The Graying of HMOs : Before You Sign Up
As health maintenance organizations scramble to sign up the elderly for their senior plans, the American Assn. of Retired Persons offers this advice to consumers.
* Find out if the doctor you prefer is affiliated with the HMO you are considering. If the doctor you see now is a confidante and friend, you may not want to change physicians. And Medicare will not pay the bills if you go to a doctor who is not a member of your HMO.
* Be absolutely sure you want the plan before you sign up, especially if you have the so-called Medicare supplemental coverage provided by many insurance companies. Dropping out of an HMO’s Medicare plan may be as easy as calling the company or the local Social Security office. But reinstating your supplemental coverage may prove difficult.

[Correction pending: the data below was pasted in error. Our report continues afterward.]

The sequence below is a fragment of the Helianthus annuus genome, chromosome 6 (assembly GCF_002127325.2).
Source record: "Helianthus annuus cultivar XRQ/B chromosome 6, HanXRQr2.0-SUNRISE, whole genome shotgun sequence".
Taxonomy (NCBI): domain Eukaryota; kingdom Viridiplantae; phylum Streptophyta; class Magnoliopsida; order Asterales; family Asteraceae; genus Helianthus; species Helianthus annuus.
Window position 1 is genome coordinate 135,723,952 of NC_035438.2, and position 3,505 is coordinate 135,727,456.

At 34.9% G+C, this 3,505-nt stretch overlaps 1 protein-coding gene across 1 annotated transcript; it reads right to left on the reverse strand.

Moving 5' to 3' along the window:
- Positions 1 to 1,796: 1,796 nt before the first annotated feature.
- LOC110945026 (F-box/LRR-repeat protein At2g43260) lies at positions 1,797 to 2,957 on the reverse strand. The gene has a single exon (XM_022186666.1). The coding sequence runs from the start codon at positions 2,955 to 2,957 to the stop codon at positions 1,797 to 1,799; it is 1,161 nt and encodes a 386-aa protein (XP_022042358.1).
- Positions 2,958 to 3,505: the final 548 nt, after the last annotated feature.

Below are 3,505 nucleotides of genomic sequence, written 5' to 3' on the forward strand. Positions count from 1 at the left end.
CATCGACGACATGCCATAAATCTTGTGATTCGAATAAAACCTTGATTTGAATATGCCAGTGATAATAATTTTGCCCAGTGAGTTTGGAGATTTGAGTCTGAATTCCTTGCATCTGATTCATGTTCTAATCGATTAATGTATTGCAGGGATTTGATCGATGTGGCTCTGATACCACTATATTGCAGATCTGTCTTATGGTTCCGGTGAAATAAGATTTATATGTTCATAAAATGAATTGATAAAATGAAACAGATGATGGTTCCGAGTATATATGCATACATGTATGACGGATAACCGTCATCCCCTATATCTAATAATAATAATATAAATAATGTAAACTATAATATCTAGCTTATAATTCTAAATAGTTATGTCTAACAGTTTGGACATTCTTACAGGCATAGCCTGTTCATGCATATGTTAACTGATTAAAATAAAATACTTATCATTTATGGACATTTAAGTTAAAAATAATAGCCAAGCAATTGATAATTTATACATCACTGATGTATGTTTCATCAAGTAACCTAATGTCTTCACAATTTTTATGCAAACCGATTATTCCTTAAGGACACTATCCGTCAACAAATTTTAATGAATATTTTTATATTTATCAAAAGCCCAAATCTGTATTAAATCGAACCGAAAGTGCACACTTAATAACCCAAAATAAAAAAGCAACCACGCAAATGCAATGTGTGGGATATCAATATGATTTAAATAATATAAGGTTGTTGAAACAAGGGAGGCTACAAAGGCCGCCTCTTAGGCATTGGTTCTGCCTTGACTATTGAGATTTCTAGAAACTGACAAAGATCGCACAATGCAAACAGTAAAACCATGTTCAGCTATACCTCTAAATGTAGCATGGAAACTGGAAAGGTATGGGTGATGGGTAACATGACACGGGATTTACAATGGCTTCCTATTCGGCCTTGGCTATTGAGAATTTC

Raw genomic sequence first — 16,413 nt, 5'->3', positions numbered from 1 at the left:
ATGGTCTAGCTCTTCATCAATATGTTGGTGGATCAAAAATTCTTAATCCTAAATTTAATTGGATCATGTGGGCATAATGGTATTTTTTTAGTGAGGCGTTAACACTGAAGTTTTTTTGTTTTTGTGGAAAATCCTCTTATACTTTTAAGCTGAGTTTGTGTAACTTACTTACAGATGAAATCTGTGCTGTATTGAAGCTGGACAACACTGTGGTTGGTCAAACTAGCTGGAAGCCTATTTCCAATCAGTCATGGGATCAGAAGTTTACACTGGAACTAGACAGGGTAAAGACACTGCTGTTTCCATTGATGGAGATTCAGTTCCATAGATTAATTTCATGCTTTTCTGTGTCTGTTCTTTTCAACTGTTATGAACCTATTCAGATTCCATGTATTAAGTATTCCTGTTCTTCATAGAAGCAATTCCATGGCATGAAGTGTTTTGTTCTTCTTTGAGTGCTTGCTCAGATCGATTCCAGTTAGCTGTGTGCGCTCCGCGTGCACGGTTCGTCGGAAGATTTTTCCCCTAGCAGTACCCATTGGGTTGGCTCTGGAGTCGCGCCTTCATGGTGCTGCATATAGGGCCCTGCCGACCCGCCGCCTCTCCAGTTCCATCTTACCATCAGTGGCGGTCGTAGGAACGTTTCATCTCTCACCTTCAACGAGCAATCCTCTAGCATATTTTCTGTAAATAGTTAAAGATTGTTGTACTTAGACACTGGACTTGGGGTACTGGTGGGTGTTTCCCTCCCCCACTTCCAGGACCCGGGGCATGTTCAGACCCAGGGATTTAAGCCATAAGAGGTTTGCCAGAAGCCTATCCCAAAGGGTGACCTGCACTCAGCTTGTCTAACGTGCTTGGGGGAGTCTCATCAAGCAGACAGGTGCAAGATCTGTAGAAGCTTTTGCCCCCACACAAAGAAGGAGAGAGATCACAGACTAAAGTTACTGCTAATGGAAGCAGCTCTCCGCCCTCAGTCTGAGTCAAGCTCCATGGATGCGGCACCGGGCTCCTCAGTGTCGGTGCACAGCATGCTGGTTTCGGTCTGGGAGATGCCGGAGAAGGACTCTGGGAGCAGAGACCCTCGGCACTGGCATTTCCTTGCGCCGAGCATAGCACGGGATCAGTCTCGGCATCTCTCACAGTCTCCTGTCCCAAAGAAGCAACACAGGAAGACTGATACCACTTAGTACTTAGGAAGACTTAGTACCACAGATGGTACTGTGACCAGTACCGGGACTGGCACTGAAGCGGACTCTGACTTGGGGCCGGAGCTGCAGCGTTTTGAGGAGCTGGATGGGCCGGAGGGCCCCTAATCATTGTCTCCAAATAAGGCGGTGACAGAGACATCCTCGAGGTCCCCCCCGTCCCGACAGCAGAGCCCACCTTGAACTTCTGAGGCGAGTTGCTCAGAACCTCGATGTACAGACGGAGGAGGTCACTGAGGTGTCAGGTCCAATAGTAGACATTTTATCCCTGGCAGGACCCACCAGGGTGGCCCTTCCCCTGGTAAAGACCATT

* Though some plans have no premiums (apart from the $40 monthly Medicare Part B payment to the federal government), others charge extra for dental care, prescription drugs and eye exams. Make sure the benefits are spelled out in brochures and are fully explained to you by the HMO’s sales representative.
* Though most plans offer emergency care coverage anywhere in the world, not all do. If you travel often, keep in mind that virtually all plans have some geographic limitations. And if you are on an extended trip and need routine care, Medicare will not pay the bill.
* Emergency care may be disputed if your plan does not consider your illness or injury to be a real emergency.
* Make sure the plan you are considering has a toll-free hot line you can call if you have questions, with counselors who provide help free of charge.